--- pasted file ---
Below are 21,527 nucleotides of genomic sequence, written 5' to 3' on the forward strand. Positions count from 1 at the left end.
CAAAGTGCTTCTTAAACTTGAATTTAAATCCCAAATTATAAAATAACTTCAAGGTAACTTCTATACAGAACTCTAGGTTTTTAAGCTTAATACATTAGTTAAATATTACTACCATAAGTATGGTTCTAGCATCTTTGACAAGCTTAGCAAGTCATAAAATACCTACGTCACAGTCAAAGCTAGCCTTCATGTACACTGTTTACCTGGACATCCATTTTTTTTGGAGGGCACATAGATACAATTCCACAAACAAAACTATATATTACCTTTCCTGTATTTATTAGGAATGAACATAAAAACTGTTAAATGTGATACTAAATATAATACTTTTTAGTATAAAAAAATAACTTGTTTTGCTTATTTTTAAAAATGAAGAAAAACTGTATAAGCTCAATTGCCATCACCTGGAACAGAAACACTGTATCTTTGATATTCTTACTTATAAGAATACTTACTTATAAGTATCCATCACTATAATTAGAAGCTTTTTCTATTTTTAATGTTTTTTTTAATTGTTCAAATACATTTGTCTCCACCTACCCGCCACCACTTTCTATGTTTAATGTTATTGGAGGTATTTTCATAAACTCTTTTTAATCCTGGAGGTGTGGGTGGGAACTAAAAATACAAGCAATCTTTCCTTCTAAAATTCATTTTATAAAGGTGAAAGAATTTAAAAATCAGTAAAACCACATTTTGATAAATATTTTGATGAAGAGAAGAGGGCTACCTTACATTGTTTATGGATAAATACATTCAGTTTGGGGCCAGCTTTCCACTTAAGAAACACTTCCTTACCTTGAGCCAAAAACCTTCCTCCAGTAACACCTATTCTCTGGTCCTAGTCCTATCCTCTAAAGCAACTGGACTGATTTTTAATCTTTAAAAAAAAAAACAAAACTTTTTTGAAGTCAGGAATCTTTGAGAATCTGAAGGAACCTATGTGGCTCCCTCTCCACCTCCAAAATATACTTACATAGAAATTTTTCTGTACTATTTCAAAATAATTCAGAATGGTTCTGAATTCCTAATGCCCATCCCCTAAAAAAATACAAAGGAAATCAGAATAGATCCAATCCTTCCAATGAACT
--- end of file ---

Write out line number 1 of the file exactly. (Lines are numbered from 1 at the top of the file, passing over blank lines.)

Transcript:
Below are 21,527 nucleotides of genomic sequence, written 5' to 3' on the forward strand. Positions count from 1 at the left end.